Action filter

Create a filter that inherits from ActionFilterAttribute and override the OnActionExecuted method.

public override void OnActionExecuted(ActionExecutedContext filterContext)

From the filterContext we can get model.

var model = filterContext.Controller.ViewData.Model as BaseModel;

Any value in the BaseModel can now be changed, in the example provided I change the MeetingDate property.

This action filter to needs to be applied to the appropriate action methods.
I’m going to register the filter globally, in this way it will run on all executed action methods.

Go to the FilterConfig class to register the filter.

public static void RegisterGlobalFilters(GlobalFilterCollection filters)
{
	filters.Add(new HandleErrorAttribute());
	filters.Add(new ModelAlterFilterAttribute());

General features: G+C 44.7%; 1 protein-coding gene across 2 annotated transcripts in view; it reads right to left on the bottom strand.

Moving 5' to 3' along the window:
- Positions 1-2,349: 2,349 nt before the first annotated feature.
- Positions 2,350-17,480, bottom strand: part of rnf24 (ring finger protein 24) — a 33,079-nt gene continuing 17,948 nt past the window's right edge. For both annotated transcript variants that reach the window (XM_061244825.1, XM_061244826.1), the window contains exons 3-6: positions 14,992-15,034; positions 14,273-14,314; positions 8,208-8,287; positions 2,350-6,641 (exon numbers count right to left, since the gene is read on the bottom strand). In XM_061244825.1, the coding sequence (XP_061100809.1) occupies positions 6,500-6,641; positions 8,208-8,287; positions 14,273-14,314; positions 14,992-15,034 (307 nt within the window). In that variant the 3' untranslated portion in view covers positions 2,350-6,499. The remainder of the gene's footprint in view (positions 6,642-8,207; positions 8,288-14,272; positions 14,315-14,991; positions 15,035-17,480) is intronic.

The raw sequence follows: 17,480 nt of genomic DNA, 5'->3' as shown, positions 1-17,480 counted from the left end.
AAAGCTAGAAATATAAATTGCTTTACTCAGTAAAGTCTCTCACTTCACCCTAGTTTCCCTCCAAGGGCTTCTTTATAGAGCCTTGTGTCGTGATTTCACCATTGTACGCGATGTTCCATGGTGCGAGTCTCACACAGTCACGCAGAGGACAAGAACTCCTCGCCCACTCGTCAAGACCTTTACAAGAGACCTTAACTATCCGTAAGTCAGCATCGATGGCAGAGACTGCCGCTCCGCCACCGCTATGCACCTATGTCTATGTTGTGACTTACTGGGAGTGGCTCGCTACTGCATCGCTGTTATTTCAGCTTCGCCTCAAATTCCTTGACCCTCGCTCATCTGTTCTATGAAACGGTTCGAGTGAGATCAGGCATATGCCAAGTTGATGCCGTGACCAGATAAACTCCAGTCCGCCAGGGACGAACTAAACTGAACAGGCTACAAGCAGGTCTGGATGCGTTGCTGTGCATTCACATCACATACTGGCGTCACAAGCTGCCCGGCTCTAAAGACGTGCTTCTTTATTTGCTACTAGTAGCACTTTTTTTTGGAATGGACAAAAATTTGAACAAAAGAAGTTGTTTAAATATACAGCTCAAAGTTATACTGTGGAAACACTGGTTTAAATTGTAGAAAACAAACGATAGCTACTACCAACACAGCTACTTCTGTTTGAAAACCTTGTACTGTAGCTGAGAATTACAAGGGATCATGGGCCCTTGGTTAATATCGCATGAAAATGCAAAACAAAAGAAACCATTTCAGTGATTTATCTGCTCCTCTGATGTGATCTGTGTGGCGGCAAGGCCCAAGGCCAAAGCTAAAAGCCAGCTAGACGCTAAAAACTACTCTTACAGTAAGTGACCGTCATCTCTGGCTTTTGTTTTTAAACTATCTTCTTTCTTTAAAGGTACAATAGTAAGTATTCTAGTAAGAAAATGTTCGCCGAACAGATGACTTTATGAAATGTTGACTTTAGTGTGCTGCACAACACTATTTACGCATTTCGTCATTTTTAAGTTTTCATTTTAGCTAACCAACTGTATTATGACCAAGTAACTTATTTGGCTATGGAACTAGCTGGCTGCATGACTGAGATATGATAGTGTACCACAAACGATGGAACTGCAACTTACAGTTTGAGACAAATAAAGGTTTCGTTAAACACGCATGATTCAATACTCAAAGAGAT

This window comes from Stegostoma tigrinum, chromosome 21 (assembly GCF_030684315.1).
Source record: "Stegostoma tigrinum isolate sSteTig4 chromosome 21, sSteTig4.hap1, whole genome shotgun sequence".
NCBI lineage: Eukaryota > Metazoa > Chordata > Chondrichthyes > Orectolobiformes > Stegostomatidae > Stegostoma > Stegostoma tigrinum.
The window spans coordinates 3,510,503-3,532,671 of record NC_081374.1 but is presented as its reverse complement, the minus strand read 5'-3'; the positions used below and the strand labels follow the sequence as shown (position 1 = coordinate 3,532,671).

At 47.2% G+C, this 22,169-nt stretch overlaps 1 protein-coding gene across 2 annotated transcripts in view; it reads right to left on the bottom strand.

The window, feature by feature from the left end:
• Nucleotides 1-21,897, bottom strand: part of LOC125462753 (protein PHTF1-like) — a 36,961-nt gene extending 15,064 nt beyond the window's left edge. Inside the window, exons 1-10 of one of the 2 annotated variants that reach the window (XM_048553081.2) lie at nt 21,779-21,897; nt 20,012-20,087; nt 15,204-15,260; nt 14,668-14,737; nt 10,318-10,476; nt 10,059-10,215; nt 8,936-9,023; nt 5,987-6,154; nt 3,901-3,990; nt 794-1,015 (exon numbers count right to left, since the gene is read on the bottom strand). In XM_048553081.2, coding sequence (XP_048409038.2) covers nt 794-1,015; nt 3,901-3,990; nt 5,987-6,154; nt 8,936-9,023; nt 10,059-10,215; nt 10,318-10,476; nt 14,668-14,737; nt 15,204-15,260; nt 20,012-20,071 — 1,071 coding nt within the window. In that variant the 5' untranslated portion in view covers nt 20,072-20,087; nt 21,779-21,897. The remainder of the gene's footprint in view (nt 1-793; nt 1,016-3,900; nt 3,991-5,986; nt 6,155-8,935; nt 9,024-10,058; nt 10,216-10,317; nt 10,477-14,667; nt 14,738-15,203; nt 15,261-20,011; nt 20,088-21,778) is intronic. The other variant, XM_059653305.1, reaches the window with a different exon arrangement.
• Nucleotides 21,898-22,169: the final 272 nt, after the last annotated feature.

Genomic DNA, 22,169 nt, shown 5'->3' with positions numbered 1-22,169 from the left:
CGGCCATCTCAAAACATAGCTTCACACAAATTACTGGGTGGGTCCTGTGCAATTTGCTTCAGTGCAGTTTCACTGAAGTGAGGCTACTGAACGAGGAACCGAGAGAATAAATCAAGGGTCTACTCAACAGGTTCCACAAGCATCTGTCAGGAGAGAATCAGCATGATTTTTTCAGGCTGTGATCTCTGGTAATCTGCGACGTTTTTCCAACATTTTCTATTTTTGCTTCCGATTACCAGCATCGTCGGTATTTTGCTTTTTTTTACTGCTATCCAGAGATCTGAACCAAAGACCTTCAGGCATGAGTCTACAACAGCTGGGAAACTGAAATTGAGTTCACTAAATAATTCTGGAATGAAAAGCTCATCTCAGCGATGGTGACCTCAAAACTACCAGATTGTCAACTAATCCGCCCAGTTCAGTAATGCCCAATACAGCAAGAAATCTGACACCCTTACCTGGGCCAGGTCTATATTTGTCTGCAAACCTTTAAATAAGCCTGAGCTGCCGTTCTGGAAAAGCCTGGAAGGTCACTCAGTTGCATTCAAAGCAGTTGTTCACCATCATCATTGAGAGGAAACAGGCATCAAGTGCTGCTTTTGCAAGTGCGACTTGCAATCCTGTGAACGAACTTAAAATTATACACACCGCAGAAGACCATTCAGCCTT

}

That is all you need to do to create an action filter, register it and to alter the returned model.

As an aside, if you want to alter the value of an incoming parameter you override the OnActionExecuting method of the action filter.
In this example customerID is just an int but this approach will work for complex models too.

public override void OnActionExecuting(ActionExecutingContext filterContext)
{
	var actionParams = filterContext.ActionParameters;

	object customerID;
	actionParams.TryGetValue("customerid", out customerID);
	if (customerID != null)
	{
		customerID = 222;
	}

	base.OnActionExecuting(filterContext);
}

In the next post I show how you to selectively disable a global action filter on specific action methods or controllers.

Full source code here.

Arguments model and action methods in ASP.NET MVC Part 2 – using Glimpse

In my previous post I discussed how values sent from the browser are bound to objects in the action methods of a controller.

If binding is not working as expected you need to examine the html element names and the types you are binding to, I showed how the FormCollection can be of help in this regard.